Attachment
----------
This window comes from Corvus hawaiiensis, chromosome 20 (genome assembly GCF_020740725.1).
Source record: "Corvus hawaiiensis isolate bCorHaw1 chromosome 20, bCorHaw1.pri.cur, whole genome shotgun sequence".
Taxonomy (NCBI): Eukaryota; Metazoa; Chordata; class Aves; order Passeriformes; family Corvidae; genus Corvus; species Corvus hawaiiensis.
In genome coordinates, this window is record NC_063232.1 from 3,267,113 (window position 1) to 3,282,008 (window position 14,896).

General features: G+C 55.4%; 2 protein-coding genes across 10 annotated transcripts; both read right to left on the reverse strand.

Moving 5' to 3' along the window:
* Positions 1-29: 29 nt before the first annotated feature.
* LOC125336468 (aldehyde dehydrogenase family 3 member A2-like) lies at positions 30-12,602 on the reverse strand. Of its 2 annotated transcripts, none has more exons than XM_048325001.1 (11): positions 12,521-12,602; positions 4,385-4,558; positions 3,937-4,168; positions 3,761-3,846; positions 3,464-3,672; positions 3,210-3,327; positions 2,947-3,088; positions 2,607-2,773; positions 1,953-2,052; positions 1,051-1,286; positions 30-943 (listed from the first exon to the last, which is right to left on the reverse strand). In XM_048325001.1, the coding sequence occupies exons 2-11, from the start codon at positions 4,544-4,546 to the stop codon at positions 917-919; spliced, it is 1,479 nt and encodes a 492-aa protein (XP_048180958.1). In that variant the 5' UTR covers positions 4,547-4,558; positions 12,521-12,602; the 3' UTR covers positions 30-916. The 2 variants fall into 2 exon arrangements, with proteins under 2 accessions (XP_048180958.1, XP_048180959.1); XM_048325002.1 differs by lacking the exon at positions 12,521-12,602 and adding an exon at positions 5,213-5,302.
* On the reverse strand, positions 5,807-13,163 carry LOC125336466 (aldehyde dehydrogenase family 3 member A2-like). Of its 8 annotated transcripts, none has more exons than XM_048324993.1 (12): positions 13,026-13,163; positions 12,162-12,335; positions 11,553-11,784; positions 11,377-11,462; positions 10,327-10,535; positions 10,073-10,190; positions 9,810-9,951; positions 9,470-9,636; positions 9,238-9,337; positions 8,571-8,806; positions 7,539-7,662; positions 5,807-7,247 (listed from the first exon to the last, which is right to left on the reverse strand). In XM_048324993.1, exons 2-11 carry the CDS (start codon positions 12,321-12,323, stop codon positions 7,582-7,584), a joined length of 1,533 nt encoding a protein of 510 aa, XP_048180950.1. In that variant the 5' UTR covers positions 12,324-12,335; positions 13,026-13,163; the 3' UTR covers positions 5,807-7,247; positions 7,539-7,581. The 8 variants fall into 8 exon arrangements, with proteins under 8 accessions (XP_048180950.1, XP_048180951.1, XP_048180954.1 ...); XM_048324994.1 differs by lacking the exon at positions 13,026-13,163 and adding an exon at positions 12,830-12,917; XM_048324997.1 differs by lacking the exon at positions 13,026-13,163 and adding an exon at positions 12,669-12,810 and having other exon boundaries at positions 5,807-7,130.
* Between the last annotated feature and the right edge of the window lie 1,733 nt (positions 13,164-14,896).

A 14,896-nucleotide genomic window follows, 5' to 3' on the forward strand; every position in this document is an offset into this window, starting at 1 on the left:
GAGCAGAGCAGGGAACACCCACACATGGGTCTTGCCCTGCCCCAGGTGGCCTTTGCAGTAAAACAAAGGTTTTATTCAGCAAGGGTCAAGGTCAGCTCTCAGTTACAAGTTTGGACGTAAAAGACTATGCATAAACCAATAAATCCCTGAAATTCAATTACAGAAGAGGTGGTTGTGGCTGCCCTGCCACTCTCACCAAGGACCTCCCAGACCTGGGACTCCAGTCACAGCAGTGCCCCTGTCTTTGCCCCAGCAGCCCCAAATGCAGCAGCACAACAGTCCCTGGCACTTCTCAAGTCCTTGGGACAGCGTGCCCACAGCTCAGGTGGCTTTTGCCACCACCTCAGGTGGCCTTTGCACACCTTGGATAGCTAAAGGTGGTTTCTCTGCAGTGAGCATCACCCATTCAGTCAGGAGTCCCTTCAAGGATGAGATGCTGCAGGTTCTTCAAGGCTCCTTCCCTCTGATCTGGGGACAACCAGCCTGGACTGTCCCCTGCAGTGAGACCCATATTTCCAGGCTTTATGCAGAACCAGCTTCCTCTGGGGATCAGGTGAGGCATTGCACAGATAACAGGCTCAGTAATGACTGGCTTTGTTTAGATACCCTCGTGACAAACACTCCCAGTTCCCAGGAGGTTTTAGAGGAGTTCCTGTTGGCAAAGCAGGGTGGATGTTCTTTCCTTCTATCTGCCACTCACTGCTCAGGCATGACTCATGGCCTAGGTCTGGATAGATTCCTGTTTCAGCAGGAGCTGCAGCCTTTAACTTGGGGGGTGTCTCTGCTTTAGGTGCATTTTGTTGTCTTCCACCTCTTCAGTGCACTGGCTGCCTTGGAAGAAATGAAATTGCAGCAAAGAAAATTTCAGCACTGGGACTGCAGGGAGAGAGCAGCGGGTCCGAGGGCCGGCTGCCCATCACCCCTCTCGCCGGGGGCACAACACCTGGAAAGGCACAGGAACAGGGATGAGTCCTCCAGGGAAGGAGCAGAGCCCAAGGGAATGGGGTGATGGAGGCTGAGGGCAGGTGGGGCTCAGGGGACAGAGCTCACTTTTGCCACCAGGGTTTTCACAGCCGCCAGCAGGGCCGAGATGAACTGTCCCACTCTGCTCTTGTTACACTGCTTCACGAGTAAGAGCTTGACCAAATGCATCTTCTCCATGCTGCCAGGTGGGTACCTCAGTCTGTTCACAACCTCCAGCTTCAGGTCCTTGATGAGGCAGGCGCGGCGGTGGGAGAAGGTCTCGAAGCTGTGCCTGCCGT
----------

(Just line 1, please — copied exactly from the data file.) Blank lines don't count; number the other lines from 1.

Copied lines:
This window comes from Corvus hawaiiensis, chromosome 20 (genome assembly GCF_020740725.1).